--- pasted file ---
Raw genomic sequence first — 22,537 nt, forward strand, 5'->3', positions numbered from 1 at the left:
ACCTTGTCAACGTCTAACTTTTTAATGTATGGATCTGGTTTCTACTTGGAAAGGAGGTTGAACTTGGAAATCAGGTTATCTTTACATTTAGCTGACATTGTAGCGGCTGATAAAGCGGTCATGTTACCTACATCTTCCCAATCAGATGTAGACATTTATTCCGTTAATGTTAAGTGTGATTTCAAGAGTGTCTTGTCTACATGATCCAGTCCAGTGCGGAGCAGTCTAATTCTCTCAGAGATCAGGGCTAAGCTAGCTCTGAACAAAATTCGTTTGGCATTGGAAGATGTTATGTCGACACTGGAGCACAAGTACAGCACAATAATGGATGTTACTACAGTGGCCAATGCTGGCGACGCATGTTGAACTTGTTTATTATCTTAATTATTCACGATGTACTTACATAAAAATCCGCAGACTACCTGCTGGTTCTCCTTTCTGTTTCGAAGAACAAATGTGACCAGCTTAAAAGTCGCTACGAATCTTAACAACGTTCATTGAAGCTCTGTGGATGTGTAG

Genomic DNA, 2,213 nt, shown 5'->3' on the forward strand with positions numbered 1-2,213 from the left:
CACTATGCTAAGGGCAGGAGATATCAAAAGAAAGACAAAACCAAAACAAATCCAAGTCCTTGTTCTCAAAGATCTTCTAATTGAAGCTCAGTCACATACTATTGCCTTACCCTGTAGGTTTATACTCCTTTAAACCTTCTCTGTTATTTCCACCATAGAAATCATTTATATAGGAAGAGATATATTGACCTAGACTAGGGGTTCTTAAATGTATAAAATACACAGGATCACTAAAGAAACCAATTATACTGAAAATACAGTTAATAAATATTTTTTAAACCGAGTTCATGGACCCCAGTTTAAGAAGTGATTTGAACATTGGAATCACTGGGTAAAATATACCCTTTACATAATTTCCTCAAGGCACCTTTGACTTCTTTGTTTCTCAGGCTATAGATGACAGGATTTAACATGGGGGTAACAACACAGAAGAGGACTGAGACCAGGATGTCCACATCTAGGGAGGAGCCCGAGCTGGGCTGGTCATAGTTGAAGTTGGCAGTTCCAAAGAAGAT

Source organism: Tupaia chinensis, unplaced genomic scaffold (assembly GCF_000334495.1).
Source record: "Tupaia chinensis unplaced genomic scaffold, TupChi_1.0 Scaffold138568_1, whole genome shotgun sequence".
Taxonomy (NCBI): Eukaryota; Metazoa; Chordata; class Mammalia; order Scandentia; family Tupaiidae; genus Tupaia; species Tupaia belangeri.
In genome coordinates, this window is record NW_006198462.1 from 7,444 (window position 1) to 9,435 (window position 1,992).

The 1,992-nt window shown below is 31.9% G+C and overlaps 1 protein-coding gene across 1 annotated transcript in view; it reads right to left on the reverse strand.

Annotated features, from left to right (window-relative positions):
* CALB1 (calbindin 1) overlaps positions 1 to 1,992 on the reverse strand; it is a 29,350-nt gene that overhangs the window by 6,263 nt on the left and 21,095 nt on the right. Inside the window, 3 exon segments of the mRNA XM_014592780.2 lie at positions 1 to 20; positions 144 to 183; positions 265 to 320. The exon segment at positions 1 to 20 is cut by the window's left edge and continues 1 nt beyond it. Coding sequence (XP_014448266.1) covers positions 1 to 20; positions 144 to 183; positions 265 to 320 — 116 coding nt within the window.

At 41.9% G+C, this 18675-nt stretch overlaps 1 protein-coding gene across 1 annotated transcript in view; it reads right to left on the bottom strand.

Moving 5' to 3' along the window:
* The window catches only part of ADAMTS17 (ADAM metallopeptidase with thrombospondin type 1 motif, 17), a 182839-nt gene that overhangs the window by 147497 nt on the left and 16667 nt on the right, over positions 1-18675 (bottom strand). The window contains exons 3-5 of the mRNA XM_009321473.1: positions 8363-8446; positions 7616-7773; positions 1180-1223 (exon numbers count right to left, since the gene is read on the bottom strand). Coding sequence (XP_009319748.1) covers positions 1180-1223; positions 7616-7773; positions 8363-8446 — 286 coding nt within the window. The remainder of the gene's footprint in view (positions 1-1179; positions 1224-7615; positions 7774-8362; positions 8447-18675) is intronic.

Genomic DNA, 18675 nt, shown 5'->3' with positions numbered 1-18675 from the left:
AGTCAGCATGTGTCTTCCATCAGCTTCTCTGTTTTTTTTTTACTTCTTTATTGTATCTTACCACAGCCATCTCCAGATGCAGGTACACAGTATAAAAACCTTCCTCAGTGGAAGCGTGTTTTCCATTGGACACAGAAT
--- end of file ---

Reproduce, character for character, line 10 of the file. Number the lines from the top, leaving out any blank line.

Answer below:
Annotated features, from left to right (window-relative positions):